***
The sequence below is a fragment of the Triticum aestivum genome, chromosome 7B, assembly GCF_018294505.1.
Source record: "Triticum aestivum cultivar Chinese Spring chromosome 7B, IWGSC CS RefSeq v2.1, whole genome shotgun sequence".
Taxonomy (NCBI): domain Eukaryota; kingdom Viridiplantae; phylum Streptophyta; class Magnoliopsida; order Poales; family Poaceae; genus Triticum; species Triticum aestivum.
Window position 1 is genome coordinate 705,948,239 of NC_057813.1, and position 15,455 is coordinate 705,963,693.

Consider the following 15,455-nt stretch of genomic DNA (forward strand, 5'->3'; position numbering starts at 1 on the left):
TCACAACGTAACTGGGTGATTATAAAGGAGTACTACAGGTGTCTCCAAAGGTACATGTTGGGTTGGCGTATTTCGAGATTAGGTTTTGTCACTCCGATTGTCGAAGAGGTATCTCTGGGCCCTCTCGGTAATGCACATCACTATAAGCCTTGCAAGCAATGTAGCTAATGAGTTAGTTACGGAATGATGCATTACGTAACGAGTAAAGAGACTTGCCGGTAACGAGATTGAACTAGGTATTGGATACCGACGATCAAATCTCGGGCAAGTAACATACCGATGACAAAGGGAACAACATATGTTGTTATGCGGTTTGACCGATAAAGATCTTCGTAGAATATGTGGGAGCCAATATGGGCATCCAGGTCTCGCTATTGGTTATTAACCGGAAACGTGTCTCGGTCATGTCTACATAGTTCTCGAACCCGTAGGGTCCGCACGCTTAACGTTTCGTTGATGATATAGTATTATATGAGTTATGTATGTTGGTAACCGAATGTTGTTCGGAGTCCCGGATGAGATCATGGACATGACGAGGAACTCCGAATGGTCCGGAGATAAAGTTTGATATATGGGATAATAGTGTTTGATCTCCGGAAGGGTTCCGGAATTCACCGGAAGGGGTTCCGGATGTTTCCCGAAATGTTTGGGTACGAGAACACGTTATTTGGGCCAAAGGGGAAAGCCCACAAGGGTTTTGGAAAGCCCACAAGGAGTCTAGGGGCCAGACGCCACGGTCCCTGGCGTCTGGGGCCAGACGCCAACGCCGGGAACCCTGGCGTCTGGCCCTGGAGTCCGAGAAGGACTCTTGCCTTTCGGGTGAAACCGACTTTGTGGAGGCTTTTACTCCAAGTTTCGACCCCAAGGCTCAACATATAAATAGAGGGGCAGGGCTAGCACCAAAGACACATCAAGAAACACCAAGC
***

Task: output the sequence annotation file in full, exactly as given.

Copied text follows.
The sequence below is a fragment of the Triticum aestivum genome, chromosome 7B, assembly GCF_018294505.1.
Source record: "Triticum aestivum cultivar Chinese Spring chromosome 7B, IWGSC CS RefSeq v2.1, whole genome shotgun sequence".
Taxonomy (NCBI): domain Eukaryota; kingdom Viridiplantae; phylum Streptophyta; class Magnoliopsida; order Poales; family Poaceae; genus Triticum; species Triticum aestivum.
Window position 1 is genome coordinate 705,948,239 of NC_057813.1, and position 15,455 is coordinate 705,963,693.

Consider the following 15,455-nt stretch of genomic DNA (forward strand, 5'->3'; position numbering starts at 1 on the left):
TCACAACGTAACTGGGTGATTATAAAGGAGTACTACAGGTGTCTCCAAAGGTACATGTTGGGTTGGCGTATTTCGAGATTAGGTTTTGTCACTCCGATTGTCGAAGAGGTATCTCTGGGCCCTCTCGGTAATGCACATCACTATAAGCCTTGCAAGCAATGTAGCTAATGAGTTAGTTACGGAATGATGCATTACGTAACGAGTAAAGAGACTTGCCGGTAACGAGATTGAACTAGGTATTGGATACCGACGATCAAATCTCGGGCAAGTAACATACCGATGACAAAGGGAACAACATATGTTGTTATGCGGTTTGACCGATAAAGATCTTCGTAGAATATGTGGGAGCCAATATGGGCATCCAGGTCTCGCTATTGGTTATTAACCGGAAACGTGTCTCGGTCATGTCTACATAGTTCTCGAACCCGTAGGGTCCGCACGCTTAACGTTTCGTTGATGATATAGTATTATATGAGTTATGTATGTTGGTAACCGAATGTTGTTCGGAGTCCCGGATGAGATCATGGACATGACGAGGAACTCCGAATGGTCCGGAGATAAAGTTTGATATATGGGATAATAGTGTTTGATCTCCGGAAGGGTTCCGGAATTCACCGGAAGGGGTTCCGGATGTTTCCCGAAATGTTTGGGTACGAGAACACGTTATTTGGGCCAAAGGGGAAAGCCCACAAGGGTTTTGGAAAGCCCACAAGGAGTCTAGGGGCCAGACGCCACGGTCCCTGGCGTCTGGGGCCAGACGCCAACGCCGGGAACCCTGGCGTCTGGCCCTGGAGTCCGAGAAGGACTCTTGCCTTTCGGGTGAAACCGACTTTGTGGAGGCTTTTACTCCAAGTTTCGACCCCAAGGCTCAACATATAAATAGAGGGGCAGGGCTAGCACCAAAGACACATCAAGAAACACCAAGC